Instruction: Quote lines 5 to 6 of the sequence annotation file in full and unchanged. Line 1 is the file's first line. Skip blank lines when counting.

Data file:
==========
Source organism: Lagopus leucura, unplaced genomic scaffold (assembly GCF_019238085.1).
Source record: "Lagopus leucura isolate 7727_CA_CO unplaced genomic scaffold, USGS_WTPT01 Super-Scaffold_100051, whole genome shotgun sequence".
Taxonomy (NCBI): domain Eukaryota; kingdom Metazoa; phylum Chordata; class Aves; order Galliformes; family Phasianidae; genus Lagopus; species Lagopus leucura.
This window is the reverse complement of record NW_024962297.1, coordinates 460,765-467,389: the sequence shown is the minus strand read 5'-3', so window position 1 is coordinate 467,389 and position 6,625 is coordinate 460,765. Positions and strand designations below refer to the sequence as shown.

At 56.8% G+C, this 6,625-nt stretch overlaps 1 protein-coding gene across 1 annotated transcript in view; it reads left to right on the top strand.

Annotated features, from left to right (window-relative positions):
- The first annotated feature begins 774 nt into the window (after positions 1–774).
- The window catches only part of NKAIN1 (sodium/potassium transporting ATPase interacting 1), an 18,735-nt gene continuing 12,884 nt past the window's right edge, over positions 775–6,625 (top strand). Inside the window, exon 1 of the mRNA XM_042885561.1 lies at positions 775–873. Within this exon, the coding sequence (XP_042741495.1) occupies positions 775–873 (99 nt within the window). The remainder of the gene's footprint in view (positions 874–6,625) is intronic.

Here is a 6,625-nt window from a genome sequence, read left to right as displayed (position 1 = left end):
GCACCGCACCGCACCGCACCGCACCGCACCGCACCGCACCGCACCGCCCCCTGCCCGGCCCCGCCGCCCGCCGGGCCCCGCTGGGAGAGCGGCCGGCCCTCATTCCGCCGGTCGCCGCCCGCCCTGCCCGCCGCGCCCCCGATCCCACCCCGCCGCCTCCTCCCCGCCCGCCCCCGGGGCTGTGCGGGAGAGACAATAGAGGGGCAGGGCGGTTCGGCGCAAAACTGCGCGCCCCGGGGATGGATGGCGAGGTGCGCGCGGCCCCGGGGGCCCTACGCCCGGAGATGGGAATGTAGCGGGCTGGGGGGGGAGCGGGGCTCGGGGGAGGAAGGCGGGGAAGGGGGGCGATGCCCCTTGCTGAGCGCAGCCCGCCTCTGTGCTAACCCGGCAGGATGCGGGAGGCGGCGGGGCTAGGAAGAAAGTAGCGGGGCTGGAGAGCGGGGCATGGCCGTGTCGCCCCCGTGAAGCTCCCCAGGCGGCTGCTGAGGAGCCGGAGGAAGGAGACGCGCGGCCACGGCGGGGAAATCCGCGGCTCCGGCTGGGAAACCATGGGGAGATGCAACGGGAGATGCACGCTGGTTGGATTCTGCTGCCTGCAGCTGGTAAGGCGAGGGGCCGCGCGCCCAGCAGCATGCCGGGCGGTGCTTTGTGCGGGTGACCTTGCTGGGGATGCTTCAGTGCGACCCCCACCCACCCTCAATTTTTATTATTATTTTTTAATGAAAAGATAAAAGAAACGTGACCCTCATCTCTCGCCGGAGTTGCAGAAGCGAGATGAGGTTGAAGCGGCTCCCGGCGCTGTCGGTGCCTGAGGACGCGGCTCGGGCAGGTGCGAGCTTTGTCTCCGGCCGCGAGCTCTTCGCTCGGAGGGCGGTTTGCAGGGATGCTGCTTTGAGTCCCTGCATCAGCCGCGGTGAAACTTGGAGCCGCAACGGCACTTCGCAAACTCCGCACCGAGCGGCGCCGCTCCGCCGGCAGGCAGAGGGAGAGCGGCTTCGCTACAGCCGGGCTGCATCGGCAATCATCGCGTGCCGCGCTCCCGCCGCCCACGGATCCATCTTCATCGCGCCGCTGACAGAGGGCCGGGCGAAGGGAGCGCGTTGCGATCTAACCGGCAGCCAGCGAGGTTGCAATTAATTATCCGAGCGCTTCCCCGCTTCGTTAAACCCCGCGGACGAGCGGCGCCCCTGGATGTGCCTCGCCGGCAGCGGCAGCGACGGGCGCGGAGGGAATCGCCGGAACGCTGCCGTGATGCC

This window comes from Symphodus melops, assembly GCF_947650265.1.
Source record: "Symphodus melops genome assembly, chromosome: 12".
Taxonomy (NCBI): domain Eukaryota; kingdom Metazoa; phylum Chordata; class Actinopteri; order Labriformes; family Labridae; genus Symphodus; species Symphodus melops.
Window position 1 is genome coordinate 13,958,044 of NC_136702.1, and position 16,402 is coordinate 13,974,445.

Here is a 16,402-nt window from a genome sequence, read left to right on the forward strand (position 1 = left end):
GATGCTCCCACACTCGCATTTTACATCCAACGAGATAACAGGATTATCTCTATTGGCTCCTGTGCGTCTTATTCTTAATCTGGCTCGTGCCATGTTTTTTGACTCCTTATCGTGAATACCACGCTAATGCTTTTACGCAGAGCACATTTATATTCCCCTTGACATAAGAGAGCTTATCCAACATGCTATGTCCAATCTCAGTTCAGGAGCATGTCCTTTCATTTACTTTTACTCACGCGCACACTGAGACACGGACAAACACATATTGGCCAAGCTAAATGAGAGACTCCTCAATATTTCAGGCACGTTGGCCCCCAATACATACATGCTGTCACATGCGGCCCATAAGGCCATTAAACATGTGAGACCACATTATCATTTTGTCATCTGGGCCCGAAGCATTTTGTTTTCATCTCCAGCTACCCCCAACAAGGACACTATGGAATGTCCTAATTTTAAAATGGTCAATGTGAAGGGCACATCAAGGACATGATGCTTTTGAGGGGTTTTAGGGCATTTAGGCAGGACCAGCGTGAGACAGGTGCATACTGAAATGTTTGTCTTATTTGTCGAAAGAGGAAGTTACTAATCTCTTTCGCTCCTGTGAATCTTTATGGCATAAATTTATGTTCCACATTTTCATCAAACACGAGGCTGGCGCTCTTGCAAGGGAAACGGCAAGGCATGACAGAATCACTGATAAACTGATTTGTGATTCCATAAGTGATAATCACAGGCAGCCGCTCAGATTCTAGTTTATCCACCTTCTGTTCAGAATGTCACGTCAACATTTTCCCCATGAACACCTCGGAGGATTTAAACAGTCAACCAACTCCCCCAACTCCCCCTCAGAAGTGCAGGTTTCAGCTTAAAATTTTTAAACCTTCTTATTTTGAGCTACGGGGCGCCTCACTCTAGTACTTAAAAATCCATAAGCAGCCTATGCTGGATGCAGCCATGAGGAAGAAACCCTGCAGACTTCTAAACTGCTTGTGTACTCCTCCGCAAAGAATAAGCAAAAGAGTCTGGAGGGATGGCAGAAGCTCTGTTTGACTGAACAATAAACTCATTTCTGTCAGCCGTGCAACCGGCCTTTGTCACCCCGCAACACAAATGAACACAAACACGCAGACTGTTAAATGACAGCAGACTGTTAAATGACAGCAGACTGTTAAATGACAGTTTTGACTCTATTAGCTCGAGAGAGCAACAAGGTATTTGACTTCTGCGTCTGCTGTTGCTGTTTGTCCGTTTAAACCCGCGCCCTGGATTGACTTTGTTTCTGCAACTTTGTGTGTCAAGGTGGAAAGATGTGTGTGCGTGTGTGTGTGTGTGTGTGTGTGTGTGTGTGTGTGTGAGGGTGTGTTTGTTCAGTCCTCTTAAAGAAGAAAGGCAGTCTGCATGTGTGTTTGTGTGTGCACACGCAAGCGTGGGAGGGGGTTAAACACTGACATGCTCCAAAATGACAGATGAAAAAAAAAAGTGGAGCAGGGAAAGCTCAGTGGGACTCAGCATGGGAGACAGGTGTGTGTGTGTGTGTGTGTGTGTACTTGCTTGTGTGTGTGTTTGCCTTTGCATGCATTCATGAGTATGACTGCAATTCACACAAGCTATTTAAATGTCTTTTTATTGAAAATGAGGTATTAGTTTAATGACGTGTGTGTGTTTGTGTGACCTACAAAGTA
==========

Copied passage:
At 56.8% G+C, this 6,625-nt stretch overlaps 1 protein-coding gene across 1 annotated transcript in view; it reads left to right on the top strand.

Annotated features, from left to right (window-relative positions):